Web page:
Vehicular Homicide and Manslaughter Convictions Being Reversed as Drivers Blame Corporations for Auto Defects

Last month, a judge in Pennsylvania reversed the involuntary manslaughter conviction of LaKisha Ward-Green.

The judge found that a faulty General Motors ignition switch contributed to her crashing into a school bus, killing her boyfriend who was sitting in the passenger seat of the vehicle she was driving.


In a similar case last year, a judge cleared Candice Anderson in the death of her boyfriend, Gene Mikale Erickson.

Anderson pled guilty to criminally negligent homicide in the case in 2007.

It turned out that the GM ignition switch was involved in the deadly crash.

In 2007, Kuoa Fong Lee was convicted of vehicular homicide and sentenced to eight years in prison for a 2006 crash that killed three people. But Fong Lee was was released from prison in 2010. Lee’s lawyers argued that the 1996 Toyota Camry Lee was driving suddenly accelerated and Lee couldn’t stop it.

“Opponents of white collar criminal prosecutions argue that corporate managers should not be charged criminally for regulatory violations because health, safety, and environmental rules are too complex to understand and violations of such arcane requirements do not cause real harm,” says Rena Steinzor, author of Why Not Jail? Industrial Catastrophes, Corporate Malfeasance, and Government Inaction. “Both arguments are revealed as hypocritical by the criminal prosecutions of three drivers who had fatal accidents as a result of a defect that the manufacturers’ executives covered up. All of these accidents caused fatalities and the drivers were charged with versions of vehicular manslaughter or reckless driving or not learning from a proper driving school. Only after suffering through great hardship and, in one case, two years in prison, were they exonerated by belated disclosure of corporate malfeasance. The cases are just the latest example of the double standard that prevails between street and white collar crime.”

Now comes Cristina Small.

She’s looking for a lawyer to get her fiance, Bryan Harrell, out of prison.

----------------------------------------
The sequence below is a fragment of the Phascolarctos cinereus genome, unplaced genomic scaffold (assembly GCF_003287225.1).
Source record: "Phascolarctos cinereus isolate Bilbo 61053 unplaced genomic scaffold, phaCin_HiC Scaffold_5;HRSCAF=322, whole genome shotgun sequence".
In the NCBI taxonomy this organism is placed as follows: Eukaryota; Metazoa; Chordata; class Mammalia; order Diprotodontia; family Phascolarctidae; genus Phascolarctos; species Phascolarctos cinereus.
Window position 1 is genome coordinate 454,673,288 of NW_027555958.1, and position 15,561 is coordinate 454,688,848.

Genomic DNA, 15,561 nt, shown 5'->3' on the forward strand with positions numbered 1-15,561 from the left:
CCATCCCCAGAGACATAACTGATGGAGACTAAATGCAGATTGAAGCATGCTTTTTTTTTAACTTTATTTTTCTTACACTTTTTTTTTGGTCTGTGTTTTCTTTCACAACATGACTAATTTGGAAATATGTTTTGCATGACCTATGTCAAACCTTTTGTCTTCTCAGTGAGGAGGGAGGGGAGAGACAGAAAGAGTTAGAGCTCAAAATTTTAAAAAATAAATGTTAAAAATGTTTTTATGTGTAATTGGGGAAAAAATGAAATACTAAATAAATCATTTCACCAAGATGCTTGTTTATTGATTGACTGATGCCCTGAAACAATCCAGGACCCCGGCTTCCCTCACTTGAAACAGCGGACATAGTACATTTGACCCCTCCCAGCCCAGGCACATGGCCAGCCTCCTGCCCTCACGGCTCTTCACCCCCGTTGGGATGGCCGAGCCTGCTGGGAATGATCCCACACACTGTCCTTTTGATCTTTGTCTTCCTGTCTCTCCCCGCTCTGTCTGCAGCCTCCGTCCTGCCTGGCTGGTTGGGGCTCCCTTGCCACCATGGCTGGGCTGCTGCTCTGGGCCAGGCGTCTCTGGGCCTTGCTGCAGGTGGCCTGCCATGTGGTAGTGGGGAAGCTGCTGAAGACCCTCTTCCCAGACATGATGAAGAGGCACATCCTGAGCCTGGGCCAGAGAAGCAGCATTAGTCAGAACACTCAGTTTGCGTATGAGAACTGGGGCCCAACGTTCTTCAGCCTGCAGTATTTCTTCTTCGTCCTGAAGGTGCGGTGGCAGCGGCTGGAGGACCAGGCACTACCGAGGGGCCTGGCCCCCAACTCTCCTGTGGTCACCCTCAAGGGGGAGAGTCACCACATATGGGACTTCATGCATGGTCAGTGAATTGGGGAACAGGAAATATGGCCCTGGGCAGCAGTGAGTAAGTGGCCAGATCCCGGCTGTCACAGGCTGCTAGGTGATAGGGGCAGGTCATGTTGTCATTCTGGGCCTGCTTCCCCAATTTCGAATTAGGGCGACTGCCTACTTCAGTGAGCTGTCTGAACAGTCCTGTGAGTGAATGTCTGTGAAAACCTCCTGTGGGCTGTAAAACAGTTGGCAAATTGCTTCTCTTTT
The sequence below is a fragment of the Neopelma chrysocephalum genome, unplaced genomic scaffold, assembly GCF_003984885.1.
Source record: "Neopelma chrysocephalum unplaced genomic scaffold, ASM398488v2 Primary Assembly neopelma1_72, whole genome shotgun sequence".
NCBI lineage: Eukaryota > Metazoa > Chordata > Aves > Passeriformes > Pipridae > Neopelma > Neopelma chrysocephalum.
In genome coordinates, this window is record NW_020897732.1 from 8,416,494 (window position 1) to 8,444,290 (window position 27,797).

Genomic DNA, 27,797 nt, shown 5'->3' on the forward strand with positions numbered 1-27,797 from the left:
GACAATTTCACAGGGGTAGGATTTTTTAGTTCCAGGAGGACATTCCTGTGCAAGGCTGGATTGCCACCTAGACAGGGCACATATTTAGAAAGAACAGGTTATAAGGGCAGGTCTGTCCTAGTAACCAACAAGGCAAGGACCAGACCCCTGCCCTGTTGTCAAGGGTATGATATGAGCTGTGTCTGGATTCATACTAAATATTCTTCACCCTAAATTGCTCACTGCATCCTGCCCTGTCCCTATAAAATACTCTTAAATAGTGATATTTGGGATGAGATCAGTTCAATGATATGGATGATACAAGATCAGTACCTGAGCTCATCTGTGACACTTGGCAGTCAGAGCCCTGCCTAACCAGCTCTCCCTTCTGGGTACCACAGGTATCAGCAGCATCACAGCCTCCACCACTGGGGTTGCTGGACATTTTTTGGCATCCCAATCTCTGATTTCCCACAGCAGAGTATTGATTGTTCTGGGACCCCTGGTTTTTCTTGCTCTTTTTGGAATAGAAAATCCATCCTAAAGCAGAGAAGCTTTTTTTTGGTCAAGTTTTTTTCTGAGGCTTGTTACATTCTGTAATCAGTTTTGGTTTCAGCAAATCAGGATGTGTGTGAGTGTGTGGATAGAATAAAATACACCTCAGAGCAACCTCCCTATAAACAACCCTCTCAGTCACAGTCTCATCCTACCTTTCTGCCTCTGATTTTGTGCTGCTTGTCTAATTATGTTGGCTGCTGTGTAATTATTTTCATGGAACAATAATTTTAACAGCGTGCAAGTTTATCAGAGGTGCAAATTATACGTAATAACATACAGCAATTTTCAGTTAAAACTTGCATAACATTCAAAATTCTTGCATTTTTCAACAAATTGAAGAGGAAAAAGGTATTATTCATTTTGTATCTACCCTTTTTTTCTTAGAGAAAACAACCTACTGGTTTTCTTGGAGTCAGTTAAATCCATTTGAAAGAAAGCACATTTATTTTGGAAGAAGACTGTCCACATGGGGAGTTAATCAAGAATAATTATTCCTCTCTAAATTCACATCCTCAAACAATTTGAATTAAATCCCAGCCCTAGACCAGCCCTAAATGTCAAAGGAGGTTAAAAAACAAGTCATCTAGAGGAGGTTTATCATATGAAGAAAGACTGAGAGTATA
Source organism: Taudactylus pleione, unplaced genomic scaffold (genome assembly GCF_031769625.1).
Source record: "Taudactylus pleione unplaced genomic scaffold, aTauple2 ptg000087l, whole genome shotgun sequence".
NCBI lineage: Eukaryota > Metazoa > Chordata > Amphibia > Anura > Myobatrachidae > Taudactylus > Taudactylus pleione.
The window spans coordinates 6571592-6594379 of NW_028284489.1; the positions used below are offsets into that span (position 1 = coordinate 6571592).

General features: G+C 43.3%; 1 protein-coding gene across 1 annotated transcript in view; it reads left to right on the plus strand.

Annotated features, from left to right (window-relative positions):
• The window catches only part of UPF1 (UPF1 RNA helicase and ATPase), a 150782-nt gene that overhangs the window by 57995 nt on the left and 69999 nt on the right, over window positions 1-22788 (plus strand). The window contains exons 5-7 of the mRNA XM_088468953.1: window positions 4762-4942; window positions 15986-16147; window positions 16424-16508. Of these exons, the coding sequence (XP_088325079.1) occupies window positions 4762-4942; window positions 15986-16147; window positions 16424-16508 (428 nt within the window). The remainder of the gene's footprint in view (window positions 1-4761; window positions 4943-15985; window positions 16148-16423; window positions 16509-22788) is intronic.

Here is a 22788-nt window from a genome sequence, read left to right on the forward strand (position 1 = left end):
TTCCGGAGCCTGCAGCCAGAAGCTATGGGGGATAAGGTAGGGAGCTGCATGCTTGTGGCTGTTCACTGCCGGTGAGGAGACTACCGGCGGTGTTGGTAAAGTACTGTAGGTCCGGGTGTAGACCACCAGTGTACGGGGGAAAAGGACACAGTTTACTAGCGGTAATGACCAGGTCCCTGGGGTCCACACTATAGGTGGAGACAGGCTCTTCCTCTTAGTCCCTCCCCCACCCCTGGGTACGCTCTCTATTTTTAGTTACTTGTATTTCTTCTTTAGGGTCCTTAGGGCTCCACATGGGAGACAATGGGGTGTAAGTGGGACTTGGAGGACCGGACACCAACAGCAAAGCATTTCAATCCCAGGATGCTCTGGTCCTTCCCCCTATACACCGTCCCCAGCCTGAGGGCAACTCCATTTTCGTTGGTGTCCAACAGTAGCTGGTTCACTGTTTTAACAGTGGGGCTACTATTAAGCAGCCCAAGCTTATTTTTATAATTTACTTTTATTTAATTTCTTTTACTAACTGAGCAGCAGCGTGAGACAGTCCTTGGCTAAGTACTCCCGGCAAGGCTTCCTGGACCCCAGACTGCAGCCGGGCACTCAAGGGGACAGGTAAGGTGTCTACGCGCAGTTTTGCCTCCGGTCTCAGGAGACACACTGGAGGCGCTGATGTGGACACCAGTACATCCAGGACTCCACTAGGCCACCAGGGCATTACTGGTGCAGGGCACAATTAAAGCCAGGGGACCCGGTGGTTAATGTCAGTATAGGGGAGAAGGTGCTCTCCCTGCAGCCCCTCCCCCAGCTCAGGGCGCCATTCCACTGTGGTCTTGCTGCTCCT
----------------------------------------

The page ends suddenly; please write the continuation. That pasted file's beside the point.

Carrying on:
Harrell is in prison for 15 years after pleading guilty to one count of vehicular homicide in connection with the death of four year old Remington Walden.

In March 2012, Walden was riding in the rear seat of a Jeep Grand Cherokee when it was hit on the rear end by Harrell’s truck. The Jeep’s gas tank was located behind the rear axle. Walden survived the crash but burned to death in the inferno that engulfed the Grand Cherokee.

The Center for Auto Safety says that more than 70 people have burned to death in similar Jeep Cherokee crashes.

Walden’s parents sued Chrysler. A Georgia civil jury found Chrysler to be 99 percent liable for the death of Walden and Harrell to be one percent liable.

The jury ordered Chrysler to pay the Waldens $150 million.

A judge has since reduced the award to $40 million.

Christina Small attended every day of the two week civil trial against Chrysler. The trial was held in Bainbridge, Georgia — the site of the crash.

“There was not one Chrysler employee there to show any remorse for this child’s death,” Small told Corporate Crime Reporter in an interview last week. “They had some expert witnesses and every single one was caught in lies after lies after lies. They were paid anywhere from $700 to $1000 a hour to testify for Chrysler.”

“There was the lady who did the autopsy report. She found that Remington Walden burned to death. He was still alive in the Jeep when it exploded. The only thing he suffered from the collision was the bone fracture in his leg. If it wasn’t for the misplaced gas tank — eleven and a half inches from the rear bumper behind the rear axle, Remington would still have been alive. If the gas tank were located in front of the rear axle, like in most vehicles, Remington would still have been alive. Putting the gas tank behind the rear axle is just setting yourself up for failure.”

Small says that when she sees a Jeep Grand Cherokee now, she tries to find the owner to warn them of the danger.